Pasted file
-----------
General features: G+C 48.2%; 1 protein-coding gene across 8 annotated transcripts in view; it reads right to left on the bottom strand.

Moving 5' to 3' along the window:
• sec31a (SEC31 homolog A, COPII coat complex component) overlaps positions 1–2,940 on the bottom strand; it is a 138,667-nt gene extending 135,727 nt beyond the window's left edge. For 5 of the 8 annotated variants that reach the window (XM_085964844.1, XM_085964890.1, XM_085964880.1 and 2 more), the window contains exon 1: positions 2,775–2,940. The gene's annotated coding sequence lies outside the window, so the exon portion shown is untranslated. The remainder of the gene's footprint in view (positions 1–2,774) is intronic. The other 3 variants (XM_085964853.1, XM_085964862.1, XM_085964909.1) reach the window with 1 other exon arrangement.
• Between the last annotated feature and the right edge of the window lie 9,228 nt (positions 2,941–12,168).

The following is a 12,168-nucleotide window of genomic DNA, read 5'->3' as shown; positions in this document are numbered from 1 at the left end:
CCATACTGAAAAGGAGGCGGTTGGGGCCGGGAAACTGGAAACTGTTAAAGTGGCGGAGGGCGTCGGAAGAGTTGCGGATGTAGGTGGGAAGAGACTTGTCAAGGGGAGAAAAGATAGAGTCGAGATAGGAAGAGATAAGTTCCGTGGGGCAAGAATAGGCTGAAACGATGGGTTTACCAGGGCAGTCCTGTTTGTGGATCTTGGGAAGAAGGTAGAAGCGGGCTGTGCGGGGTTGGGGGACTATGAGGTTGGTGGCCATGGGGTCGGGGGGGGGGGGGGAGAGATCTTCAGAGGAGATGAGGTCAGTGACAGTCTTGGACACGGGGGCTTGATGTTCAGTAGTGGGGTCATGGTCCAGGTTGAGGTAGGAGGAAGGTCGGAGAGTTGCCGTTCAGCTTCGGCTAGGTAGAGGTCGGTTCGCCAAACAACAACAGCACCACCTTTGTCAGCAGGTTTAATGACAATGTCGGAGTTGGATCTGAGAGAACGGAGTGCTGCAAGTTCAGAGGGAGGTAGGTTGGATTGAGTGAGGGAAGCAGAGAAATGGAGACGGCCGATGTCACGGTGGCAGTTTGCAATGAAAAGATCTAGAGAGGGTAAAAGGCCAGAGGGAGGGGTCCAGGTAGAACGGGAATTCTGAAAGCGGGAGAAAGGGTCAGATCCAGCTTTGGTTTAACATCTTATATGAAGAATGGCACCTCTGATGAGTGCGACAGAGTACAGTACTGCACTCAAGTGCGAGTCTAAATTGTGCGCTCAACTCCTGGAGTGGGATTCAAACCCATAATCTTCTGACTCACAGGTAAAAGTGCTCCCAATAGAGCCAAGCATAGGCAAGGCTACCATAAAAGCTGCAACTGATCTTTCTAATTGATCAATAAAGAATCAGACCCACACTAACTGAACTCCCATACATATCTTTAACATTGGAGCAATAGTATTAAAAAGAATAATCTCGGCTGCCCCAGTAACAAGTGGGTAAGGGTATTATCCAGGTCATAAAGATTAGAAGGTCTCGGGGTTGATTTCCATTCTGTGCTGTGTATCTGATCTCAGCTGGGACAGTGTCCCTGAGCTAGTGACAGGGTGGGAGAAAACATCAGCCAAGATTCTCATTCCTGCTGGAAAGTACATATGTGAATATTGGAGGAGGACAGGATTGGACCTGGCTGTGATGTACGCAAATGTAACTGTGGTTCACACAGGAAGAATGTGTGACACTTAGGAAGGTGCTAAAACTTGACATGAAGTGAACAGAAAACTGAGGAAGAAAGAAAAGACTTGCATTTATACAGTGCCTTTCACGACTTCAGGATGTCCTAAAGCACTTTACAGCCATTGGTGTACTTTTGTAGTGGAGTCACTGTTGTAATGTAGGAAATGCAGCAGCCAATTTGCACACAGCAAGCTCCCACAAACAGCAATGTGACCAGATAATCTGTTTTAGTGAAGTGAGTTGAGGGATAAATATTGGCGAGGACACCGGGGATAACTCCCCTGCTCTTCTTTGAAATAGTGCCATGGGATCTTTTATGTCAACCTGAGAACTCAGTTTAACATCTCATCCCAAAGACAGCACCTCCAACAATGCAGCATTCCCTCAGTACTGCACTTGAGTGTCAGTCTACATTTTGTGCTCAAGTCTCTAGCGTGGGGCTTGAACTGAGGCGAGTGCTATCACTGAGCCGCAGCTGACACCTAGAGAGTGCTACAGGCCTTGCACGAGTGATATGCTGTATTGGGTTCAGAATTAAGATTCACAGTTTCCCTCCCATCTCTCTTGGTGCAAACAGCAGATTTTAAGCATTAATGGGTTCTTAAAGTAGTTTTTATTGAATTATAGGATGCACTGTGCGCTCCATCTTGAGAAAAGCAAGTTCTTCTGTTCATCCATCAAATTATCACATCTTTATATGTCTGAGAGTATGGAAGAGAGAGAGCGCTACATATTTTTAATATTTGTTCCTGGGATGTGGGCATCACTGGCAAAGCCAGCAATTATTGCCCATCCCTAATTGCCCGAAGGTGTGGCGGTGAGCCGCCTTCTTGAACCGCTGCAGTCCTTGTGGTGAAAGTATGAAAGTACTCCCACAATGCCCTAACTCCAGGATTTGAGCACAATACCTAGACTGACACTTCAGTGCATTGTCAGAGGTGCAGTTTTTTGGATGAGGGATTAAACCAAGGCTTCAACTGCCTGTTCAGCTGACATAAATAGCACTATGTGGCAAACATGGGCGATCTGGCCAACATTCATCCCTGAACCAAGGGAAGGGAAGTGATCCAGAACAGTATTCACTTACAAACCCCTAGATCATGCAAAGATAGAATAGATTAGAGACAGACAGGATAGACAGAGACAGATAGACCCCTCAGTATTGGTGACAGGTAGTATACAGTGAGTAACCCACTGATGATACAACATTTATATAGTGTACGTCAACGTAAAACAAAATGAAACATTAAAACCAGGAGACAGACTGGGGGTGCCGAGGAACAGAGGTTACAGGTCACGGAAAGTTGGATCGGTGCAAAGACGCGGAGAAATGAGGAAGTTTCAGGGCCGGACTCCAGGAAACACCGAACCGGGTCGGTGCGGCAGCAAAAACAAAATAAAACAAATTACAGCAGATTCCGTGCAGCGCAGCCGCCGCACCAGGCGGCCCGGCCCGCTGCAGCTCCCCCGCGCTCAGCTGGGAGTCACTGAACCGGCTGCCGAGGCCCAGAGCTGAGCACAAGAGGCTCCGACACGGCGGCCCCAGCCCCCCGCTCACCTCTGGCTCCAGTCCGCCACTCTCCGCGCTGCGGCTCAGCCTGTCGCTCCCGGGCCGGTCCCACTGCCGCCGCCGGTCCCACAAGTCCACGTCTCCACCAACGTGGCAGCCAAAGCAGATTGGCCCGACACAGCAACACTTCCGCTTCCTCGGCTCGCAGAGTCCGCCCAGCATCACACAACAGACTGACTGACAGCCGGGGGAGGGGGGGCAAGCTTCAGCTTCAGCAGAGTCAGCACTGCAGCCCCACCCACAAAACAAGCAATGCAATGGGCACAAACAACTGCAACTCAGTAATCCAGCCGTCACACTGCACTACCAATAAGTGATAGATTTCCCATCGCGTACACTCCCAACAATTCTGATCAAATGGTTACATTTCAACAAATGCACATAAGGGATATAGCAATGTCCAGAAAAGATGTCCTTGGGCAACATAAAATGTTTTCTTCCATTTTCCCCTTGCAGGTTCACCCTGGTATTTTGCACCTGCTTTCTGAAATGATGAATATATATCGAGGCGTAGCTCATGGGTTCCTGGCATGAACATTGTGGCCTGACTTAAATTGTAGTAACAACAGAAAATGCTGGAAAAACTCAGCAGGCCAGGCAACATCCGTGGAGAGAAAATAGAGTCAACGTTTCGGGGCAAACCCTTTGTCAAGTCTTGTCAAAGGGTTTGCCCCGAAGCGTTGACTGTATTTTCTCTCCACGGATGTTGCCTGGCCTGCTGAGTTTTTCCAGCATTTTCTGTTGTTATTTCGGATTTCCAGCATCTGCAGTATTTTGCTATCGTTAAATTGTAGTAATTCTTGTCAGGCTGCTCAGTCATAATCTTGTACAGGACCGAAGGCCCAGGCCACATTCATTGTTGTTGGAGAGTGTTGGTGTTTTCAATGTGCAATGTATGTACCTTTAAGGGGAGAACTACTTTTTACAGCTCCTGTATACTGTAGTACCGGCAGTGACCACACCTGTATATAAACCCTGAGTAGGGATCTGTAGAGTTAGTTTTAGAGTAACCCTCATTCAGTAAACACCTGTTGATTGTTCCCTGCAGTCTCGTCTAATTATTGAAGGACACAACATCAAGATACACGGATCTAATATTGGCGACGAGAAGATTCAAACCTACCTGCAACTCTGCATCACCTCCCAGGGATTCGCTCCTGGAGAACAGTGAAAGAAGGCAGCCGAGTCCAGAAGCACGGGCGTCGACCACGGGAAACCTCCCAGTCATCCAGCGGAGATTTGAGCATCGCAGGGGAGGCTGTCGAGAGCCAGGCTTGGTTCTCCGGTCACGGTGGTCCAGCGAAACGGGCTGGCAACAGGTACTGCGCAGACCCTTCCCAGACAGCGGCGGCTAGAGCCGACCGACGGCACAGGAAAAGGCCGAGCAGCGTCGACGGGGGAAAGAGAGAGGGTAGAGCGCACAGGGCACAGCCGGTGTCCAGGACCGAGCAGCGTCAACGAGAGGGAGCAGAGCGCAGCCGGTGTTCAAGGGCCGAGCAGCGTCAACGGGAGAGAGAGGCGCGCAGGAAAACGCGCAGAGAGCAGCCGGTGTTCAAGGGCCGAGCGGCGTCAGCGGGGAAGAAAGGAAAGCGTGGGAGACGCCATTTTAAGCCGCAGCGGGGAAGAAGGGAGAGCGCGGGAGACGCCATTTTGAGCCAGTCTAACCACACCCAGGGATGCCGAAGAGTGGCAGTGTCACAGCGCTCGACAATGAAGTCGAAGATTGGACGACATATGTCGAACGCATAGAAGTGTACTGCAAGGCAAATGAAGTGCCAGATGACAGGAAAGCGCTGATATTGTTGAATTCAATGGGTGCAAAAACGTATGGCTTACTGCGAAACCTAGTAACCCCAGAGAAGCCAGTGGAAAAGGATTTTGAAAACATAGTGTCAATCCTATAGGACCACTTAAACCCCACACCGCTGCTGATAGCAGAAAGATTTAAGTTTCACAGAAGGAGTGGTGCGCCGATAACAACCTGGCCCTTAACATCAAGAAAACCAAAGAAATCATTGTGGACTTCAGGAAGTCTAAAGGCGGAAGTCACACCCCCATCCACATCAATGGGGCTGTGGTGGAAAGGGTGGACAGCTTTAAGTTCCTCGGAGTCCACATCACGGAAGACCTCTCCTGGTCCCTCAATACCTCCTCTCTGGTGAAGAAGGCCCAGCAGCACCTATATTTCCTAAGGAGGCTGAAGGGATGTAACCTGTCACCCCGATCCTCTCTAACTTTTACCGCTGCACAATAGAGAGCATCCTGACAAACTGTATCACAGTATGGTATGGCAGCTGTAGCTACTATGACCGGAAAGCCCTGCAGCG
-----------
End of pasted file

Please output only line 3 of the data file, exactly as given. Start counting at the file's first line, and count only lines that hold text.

• sec31a (SEC31 homolog A, COPII coat complex component) overlaps positions 1–2,940 on the bottom strand; it is a 138,667-nt gene extending 135,727 nt beyond the window's left edge. For 5 of the 8 annotated variants that reach the window (XM_085964844.1, XM_085964890.1, XM_085964880.1 and 2 more), the window contains exon 1: positions 2,775–2,940. The gene's annotated coding sequence lies outside the window, so the exon portion shown is untranslated. The remainder of the gene's footprint in view (positions 1–2,774) is intronic. The other 3 variants (XM_085964853.1, XM_085964862.1, XM_085964909.1) reach the window with 1 other exon arrangement.